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Alleghany County
The Alleghany Times
THE ALLEGHANY TIMES
$1.50 A Year
Strictly In Advance
Volume 8
SPARTA, ALLEGHANY COUNTY, NORTH CAROLINA, THURSDAY. MAY 11, 1933
Number 52
New Spirit Is Abroad As
Factories Throughout the
Country Open; Wages Up
NATIONAL INDUSTRY
ENCOURAGED BY AN
INFLUX OF ORDERS
Many Men Are Called
Back To Work After
Long Lay-Offs
,IS ENCOURAGING
American workmen marched back
to their jobs by the hundreds Tues
day— and many of them read notices
at the door that wages were up 10
per cent.
Encouraged by orders piling up
and by price advances for their pro
ducts, many employers decided to
share the profits with their em
ployes.
One company, Planters Nut and
Chocolate, of Suffolk, Va.. announced
pay envelopes would be padded by
20 per cent effective Wednesday.
There Wfere several dozen other
firms that added 5 or 10 per cent to
wrages or else planned doing so as
they called hack hundreds of em
ployes dropped as long as two years
ago, reinstated night shifts, or re
opened long closed departments.
Steel mills, barrel factories, auto
mobile plants, rubber companies,
clothing manufacturers—-all of them
were among firms that greeted pick
ups with screaming whistles that
called men back to work.
Among the concerns that boosted
wages: Supreme Shirt company, of
Philadelphia, 10 per cent; Armstrong
Rubber company, 10 per cent.
Monday, E. L. Cord announced a
5 per cent increase for his companies
and the Norfolk Tire and Rubber
company a bonus of 5 per cent on
weekly wages. ,
Many of the employers referred in
announcing pay roll increases to
President Roosevelt’s admonitions in
that respect and to the $3,000,000,
000 public construction plan to re
vive business as completed by his
advisors.
COURT CONTINUED
UNTIL NEXT FALL
Four Prisoners On the
Criminal Docket Es
cape From Jail
The Spring term of Superior court
was postponed last-week until the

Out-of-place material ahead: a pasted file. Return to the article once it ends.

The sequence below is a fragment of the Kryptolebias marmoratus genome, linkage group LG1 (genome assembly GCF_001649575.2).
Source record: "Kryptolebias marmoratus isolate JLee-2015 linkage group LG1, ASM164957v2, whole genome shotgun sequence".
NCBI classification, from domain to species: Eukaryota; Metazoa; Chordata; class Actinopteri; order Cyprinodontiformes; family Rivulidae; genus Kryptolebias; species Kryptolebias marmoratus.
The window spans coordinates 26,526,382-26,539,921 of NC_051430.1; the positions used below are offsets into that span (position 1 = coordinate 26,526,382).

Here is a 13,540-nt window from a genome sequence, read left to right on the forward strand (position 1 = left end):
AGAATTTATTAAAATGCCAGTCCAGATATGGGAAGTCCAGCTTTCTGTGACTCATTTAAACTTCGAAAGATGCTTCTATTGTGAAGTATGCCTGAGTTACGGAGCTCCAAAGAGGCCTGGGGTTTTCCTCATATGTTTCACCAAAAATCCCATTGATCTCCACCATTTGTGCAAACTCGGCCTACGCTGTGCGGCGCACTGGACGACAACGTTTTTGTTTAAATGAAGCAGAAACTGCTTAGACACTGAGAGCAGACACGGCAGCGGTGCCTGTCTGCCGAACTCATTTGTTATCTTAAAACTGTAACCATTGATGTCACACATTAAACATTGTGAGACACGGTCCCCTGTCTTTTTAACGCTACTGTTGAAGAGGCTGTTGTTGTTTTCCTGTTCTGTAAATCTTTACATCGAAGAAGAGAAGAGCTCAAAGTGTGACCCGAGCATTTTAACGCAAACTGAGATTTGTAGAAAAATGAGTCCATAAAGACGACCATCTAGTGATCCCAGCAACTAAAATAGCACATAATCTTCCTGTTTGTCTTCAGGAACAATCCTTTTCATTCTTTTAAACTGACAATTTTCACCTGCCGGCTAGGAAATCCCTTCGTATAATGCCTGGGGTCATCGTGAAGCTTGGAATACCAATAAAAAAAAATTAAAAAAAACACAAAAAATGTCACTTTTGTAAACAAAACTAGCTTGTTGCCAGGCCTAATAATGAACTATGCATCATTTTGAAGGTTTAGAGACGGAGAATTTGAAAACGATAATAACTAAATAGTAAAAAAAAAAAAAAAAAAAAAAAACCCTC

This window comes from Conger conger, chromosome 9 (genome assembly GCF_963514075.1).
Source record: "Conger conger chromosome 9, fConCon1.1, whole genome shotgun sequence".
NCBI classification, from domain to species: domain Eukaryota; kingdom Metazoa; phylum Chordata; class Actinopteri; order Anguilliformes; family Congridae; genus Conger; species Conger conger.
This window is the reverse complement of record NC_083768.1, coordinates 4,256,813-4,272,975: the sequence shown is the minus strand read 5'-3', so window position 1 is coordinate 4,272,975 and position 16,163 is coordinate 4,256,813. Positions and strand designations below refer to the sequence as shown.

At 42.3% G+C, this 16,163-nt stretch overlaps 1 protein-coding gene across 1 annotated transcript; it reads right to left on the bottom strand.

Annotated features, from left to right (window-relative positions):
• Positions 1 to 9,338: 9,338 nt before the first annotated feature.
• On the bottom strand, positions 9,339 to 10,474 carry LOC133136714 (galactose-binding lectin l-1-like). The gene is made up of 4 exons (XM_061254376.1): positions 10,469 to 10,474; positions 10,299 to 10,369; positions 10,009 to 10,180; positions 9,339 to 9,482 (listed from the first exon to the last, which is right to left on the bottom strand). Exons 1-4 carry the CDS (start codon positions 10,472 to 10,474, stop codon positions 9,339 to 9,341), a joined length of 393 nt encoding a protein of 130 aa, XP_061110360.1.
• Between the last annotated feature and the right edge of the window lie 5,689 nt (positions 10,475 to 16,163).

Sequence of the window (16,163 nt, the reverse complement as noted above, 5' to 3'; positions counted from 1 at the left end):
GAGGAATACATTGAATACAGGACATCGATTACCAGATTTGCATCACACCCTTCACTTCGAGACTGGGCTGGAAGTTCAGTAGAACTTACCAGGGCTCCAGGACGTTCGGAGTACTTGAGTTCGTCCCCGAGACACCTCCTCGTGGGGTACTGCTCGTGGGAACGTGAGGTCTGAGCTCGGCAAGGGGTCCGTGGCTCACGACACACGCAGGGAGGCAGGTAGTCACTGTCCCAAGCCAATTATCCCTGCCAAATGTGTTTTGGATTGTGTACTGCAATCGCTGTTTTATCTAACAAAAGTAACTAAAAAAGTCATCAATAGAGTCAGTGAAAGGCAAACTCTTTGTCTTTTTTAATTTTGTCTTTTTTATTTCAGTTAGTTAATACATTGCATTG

regular fall term on account of the
fact that all cases could be con
tinued and there were no prisoners
awaiting trial. There would also
have been some inconvenience in
holding the court at the school
building.
Four prisoners charged on the
criminal docket, continued their
own case just a few days before
court by breaking their way from
the cage and working out of the wall
taking advantage of the newly con
structed walls to lower themselves
to freedom.
There were six prisoners in jail,
two of whom knew that breaking
jail would only add to their confine
ment and they had ample chance for
escape but refused it.
One of the four gaining their free
dom happened to be on the outside
of the cage and used a pipe to open
the case which concealed the levers
governing the door to the cage and
the three who were confined to the
cage made him a partner in his es
cape.
Aged Citizen Is
Claimed By Death
Mrs. Roxie Anderson, age about 90
years, died at the home of her
daughter, Mrs. Bud Carpenter, last
Saturday morning. She had been in
declining health for several weeks
following a fall in which she suf
fered a broken hip. However, she had
always enjoyed excellent health and
was counted one of the oldest citi
zens in the county.
She had spent the major part of
her life in this county and was high
ly respected by all who knew her.
The funeral was conducted at
Shiloh church Sunday in the pres
ence of a large crowd and interment
was made in the church cemetery.
Wellesley Fire Chief
Wellesley (Mass.) college for girls
lias its students volunteer fire de
partment. which each year elects its
chief. Miss I’atricia I’arfitt, of On
tario, Canada has been selected
chief for l!):i4.
I ATE NEWC
^ from the ^